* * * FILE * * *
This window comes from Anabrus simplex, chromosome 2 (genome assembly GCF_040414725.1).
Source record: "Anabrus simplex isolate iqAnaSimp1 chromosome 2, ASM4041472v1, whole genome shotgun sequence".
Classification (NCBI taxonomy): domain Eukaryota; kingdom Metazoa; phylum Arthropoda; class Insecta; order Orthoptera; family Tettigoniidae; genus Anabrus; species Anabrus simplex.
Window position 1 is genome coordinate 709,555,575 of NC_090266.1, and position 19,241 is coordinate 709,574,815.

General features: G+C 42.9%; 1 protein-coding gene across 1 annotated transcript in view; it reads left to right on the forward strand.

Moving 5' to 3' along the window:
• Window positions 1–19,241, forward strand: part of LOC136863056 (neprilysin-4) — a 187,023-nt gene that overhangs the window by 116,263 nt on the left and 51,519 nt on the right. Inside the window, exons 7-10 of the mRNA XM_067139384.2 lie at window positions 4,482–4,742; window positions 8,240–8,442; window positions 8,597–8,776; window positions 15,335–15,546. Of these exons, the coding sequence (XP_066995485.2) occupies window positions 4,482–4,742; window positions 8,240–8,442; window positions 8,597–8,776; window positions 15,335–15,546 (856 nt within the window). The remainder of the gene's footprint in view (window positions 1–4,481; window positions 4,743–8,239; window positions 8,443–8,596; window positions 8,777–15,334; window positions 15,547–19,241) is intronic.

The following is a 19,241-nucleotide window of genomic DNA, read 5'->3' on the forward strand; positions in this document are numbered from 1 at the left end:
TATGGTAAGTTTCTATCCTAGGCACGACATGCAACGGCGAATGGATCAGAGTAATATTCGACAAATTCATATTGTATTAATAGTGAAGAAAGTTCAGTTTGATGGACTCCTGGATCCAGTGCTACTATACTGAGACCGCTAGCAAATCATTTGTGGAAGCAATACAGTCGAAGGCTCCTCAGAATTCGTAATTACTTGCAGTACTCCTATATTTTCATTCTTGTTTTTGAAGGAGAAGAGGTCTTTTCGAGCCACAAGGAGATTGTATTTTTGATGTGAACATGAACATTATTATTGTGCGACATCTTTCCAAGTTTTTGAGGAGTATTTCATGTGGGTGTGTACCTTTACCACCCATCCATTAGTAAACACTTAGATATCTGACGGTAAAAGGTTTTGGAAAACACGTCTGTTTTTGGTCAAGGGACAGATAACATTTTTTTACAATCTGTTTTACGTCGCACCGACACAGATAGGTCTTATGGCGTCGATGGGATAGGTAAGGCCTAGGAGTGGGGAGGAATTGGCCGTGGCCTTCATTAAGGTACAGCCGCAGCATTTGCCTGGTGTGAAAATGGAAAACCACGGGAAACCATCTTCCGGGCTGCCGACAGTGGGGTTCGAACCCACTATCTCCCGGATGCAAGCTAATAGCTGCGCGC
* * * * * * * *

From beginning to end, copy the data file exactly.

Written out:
This window comes from Anabrus simplex, chromosome 2 (genome assembly GCF_040414725.1).
Source record: "Anabrus simplex isolate iqAnaSimp1 chromosome 2, ASM4041472v1, whole genome shotgun sequence".
Classification (NCBI taxonomy): domain Eukaryota; kingdom Metazoa; phylum Arthropoda; class Insecta; order Orthoptera; family Tettigoniidae; genus Anabrus; species Anabrus simplex.
Window position 1 is genome coordinate 709,555,575 of NC_090266.1, and position 19,241 is coordinate 709,574,815.

General features: G+C 42.9%; 1 protein-coding gene across 1 annotated transcript in view; it reads left to right on the forward strand.

Moving 5' to 3' along the window:
• Window positions 1–19,241, forward strand: part of LOC136863056 (neprilysin-4) — a 187,023-nt gene that overhangs the window by 116,263 nt on the left and 51,519 nt on the right. Inside the window, exons 7-10 of the mRNA XM_067139384.2 lie at window positions 4,482–4,742; window positions 8,240–8,442; window positions 8,597–8,776; window positions 15,335–15,546. Of these exons, the coding sequence (XP_066995485.2) occupies window positions 4,482–4,742; window positions 8,240–8,442; window positions 8,597–8,776; window positions 15,335–15,546 (856 nt within the window). The remainder of the gene's footprint in view (window positions 1–4,481; window positions 4,743–8,239; window positions 8,443–8,596; window positions 8,777–15,334; window positions 15,547–19,241) is intronic.

The following is a 19,241-nucleotide window of genomic DNA, read 5'->3' on the forward strand; positions in this document are numbered from 1 at the left end:
TATGGTAAGTTTCTATCCTAGGCACGACATGCAACGGCGAATGGATCAGAGTAATATTCGACAAATTCATATTGTATTAATAGTGAAGAAAGTTCAGTTTGATGGACTCCTGGATCCAGTGCTACTATACTGAGACCGCTAGCAAATCATTTGTGGAAGCAATACAGTCGAAGGCTCCTCAGAATTCGTAATTACTTGCAGTACTCCTATATTTTCATTCTTGTTTTTGAAGGAGAAGAGGTCTTTTCGAGCCACAAGGAGATTGTATTTTTGATGTGAACATGAACATTATTATTGTGCGACATCTTTCCAAGTTTTTGAGGAGTATTTCATGTGGGTGTGTACCTTTACCACCCATCCATTAGTAAACACTTAGATATCTGACGGTAAAAGGTTTTGGAAAACACGTCTGTTTTTGGTCAAGGGACAGATAACATTTTTTTACAATCTGTTTTACGTCGCACCGACACAGATAGGTCTTATGGCGTCGATGGGATAGGTAAGGCCTAGGAGTGGGGAGGAATTGGCCGTGGCCTTCATTAAGGTACAGCCGCAGCATTTGCCTGGTGTGAAAATGGAAAACCACGGGAAACCATCTTCCGGGCTGCCGACAGTGGGGTTCGAACCCACTATCTCCCGGATGCAAGCTAATAGCTGCGCGC